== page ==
Indiana State Police Sgt. Todd Durnil pulled a man over Monday in Indianapolis for speeding. But after talking to the distraught truck driver, Durnil decided to let the man off, not with a warning, but a with prayer.
Rodney Gibson, a 60-year-old man who had just received news that his daughter was dying of breast cancer, was so devastated that he did not realize he was speeding, WRTV-TV reported.
Our very own Rodney Gibson employee of West Side Transport needs our prayers for his daughter and family. https://t.co/0v6P04lM2d— West Side Transport (@West Side Transport)1452184174.0
Gibson later told the Bloomington Herald-Times that he was a bit curt with Sgt. Durnil when he pulled him over.
Durnil was inspecting Gibson’s vehicle when he noticed an angel pin tucked into the truck's visor that was identical to the one he keeps in his cruiser.
The officer told WRTV that Gibson told him ”with tears in his eyes" that the pin was a gift from his daughter to help keep him safe while driving. Gibson then told Durnil about the unfavorable cancer diagnosis.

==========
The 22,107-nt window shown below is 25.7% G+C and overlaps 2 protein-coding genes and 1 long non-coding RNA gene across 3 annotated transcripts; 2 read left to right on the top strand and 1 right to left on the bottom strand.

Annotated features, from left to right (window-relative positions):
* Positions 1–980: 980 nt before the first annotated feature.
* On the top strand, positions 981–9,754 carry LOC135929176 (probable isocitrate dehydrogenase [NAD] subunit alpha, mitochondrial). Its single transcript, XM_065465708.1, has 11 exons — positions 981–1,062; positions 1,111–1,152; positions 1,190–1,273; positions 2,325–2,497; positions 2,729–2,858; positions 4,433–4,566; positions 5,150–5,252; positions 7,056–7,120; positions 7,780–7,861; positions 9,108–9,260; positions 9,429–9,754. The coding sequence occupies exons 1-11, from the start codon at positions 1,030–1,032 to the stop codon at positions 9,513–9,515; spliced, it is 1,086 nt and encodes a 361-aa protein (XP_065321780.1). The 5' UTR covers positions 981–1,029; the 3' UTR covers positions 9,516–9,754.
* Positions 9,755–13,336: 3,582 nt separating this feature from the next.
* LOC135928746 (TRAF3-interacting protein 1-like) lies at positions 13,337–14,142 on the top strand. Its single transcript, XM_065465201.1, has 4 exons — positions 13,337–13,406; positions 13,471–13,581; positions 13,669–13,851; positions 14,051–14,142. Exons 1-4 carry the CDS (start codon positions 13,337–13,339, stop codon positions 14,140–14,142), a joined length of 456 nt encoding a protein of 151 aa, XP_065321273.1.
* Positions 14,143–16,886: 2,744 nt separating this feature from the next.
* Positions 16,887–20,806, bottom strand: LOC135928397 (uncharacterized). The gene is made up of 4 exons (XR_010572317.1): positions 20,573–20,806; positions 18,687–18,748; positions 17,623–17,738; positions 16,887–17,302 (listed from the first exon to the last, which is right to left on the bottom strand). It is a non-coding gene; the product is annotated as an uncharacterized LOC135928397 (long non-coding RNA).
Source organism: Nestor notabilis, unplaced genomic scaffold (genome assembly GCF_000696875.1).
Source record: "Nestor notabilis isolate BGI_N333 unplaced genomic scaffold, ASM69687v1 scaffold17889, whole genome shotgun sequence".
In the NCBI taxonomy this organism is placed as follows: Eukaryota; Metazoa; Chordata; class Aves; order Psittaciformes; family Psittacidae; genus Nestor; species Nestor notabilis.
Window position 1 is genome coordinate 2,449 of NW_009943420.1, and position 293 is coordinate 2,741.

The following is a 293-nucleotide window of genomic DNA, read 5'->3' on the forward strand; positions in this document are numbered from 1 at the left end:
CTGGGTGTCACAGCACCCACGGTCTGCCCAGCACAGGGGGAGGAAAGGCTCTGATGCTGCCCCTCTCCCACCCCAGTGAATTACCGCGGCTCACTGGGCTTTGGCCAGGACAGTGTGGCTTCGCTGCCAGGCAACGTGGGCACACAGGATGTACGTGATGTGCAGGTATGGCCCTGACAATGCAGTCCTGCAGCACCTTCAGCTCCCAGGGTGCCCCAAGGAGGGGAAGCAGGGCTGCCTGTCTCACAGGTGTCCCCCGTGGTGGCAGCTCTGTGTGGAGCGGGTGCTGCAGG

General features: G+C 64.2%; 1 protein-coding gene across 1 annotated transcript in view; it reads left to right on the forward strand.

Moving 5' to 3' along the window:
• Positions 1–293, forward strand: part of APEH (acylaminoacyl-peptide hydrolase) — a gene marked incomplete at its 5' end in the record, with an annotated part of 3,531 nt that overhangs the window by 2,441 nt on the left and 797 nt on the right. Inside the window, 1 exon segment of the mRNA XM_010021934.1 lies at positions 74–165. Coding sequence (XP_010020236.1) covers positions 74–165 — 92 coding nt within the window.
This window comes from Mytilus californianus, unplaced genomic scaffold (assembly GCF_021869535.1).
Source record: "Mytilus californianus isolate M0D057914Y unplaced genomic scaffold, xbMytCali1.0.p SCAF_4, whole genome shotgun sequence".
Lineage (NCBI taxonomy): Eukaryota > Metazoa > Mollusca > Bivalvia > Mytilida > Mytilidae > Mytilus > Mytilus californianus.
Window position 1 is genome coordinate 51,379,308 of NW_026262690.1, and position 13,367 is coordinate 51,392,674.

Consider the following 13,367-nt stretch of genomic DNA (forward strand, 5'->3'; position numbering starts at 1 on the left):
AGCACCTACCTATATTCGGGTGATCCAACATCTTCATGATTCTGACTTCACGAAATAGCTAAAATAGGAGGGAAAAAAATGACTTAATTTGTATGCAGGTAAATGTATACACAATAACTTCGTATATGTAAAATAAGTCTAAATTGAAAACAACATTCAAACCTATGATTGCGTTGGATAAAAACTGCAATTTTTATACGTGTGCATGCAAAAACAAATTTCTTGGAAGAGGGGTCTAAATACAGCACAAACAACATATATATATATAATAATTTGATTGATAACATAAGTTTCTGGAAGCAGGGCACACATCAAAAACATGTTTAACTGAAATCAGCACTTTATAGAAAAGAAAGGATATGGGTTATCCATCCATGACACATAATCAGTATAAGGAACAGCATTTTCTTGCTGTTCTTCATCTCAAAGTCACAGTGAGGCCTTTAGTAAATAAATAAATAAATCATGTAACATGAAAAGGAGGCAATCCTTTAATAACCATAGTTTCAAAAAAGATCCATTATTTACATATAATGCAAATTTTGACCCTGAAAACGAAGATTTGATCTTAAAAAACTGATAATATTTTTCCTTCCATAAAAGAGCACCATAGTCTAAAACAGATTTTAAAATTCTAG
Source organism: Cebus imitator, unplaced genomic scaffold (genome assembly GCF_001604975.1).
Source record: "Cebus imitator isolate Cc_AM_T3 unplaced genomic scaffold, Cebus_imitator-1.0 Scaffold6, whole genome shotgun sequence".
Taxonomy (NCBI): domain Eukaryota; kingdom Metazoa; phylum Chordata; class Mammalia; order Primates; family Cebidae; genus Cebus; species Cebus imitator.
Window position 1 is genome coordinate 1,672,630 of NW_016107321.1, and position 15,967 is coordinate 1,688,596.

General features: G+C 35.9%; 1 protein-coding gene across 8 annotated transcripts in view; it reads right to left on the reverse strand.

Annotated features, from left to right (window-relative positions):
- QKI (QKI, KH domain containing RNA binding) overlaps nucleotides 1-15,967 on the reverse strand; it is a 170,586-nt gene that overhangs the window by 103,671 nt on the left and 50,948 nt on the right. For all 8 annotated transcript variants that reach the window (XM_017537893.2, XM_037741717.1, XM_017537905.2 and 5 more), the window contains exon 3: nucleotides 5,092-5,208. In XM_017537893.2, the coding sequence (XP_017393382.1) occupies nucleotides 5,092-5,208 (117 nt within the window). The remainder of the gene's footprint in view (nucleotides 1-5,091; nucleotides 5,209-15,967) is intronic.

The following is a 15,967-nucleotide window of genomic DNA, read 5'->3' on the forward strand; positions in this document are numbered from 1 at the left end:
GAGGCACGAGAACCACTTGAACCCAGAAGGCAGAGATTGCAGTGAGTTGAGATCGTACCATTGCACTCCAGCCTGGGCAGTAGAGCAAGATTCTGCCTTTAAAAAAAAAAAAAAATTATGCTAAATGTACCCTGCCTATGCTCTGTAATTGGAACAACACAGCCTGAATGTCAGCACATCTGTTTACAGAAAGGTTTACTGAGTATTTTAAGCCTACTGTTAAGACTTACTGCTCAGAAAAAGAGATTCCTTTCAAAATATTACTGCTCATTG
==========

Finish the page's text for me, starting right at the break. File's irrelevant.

Durnil told WRTV that instead of issuing a ticket or even a warning, he planned on asking his family and church to pray for Gibson.
We need more of this !! Thank you Officer for being kind and understanding to Rodney Gibson father of a cancer... https://t.co/bwDIUaGrzZ— Patsy A. Matthews (@Patsy A. Matthews)1452227012.0
"He still seemed agitated, but not as bad, and he apologized, saying, 'I'm sorry, I usually don't act this way, I've just been going through a lot,'" Durnil told WRTV.
Gibson told the Herald-Times that when Durnil asked him if there was anything else he could do, he “sarcastically asked him if he knew how to pray.”
"It was about my daughter at this point,” the trucker said.
Durnil, who had already resolved to pray for Gibson, agreed.
"Here I was thinking this man needs prayer, and now he's asking me for a prayer," Durnil told WRTV. "The good Lord put us together for a purpose."
"He reached for my hand, and this man sent up a prayer for my daughter and for my family that sent chills all over my body," Gibson told the Herald-Times. "I will never, ever forget this, nor will my family."
The next day, Gibson called the trooper's station to express his gratitude, WRTV reported.
Front page image via Shutterstock.